Papilloma virus immortalized tracheal epithelial cells retain a well- differentiated phenotype

J. R. Yankaskas, J. E. Haizlip, M. Conrad, D. Koval, E. Lazarowski, A. M. Paradiso, C. A. Rinehart, B. Sarkadi, R. Schlegel, R. C. Boucher

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Human airway epithelial cell lines that retain phenotypic properties representative of the native tissue will be useful physiological models. Human papilloma viral (HPV) genes can immortalize human genital keratinocytes and breast and bronchial epithelia. We transfected cystic fibrosis (CF) and normal tracheobronchial epithelial cell cultures with DNA encoding the HPV- 18 E6 and E7 genes and characterized phenotypic properties of resultant cell lines. Of the 11 CF clones isolated, 6 developed a polarized phenotype with vectorial ion transport and membrane-specific expression of histamine and purinergic receptors. The ion transport properties of these lines differed from the normal lines and approximated those of primary CF airway epithelial cell cultures more closely than do those of cell lines transformed with the simian virus 40 large T gene. When transplanted into denuded tracheal grafts, these cells can differentiate into ciliated and secretory phenotypes. We conclude that HPV-18 E6 and E7 genes are sufficient to transform human airway epithelial cells and that the resultant cell lines express differentiated phenotypic properties that approximate those of the native epithelium.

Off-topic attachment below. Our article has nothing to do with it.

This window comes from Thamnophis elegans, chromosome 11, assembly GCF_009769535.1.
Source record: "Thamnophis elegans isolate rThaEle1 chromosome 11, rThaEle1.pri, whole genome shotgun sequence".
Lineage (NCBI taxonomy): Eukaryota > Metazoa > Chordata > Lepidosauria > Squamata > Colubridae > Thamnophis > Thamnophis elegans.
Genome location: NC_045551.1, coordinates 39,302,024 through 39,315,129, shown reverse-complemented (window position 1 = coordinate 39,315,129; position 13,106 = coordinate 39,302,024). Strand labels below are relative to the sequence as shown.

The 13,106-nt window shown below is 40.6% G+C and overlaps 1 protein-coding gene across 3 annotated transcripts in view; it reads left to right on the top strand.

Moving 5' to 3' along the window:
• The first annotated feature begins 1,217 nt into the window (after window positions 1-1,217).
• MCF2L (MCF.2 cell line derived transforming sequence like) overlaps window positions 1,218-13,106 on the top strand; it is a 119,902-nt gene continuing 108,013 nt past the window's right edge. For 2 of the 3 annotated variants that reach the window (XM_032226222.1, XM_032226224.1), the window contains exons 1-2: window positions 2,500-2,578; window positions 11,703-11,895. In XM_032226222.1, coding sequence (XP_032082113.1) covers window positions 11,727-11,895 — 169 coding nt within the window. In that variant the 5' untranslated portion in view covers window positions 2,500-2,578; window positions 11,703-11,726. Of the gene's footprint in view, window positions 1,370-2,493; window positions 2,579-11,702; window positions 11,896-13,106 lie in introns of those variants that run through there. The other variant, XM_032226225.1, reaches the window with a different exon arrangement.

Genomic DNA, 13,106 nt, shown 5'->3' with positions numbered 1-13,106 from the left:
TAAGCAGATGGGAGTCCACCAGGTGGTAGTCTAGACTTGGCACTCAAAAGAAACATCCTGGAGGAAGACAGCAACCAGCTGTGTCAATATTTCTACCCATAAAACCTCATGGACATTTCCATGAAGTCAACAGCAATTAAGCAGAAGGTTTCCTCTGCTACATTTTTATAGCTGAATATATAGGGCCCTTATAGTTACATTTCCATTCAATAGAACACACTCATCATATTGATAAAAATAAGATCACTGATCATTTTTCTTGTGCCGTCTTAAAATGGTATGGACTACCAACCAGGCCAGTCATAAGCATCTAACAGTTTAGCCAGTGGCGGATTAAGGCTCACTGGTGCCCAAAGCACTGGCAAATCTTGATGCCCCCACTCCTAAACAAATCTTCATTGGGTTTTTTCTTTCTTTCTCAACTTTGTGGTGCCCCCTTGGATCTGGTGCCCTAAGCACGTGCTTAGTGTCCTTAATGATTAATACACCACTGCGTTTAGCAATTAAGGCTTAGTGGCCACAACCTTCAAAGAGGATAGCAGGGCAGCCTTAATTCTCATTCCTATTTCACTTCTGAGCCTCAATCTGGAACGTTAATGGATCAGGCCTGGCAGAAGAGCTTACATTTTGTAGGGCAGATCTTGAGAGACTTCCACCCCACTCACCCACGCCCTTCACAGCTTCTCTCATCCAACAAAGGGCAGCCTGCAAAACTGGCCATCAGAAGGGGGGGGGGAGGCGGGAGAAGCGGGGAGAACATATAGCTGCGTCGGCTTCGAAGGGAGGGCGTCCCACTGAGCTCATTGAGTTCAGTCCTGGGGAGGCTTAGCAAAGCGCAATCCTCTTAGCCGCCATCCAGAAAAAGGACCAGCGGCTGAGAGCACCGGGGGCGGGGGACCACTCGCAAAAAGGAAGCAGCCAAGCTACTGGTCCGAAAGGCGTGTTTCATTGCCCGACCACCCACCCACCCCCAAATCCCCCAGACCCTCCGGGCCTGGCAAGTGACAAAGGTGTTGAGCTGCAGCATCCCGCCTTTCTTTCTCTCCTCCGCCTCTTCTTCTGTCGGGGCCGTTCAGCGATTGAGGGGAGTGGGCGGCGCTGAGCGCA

Original languageEnglish
Pages (from-to)C1219-C1230
JournalAmerican Journal of Physiology - Cell Physiology
Issue number5 33-5
Publication statusPublished - Jan 1 1993



  • cystic fibrosis transmembrane conductance regulator
  • histamine
  • ion transport
  • morphology
  • purinergic

ASJC Scopus subject areas

  • Physiology
  • Cell Biology

Cite this

Yankaskas, J. R., Haizlip, J. E., Conrad, M., Koval, D., Lazarowski, E., Paradiso, A. M., Rinehart, C. A., Sarkadi, B., Schlegel, R., & Boucher, R. C. (1993). Papilloma virus immortalized tracheal epithelial cells retain a well- differentiated phenotype. American Journal of Physiology - Cell Physiology, 264(5 33-5), C1219-C1230.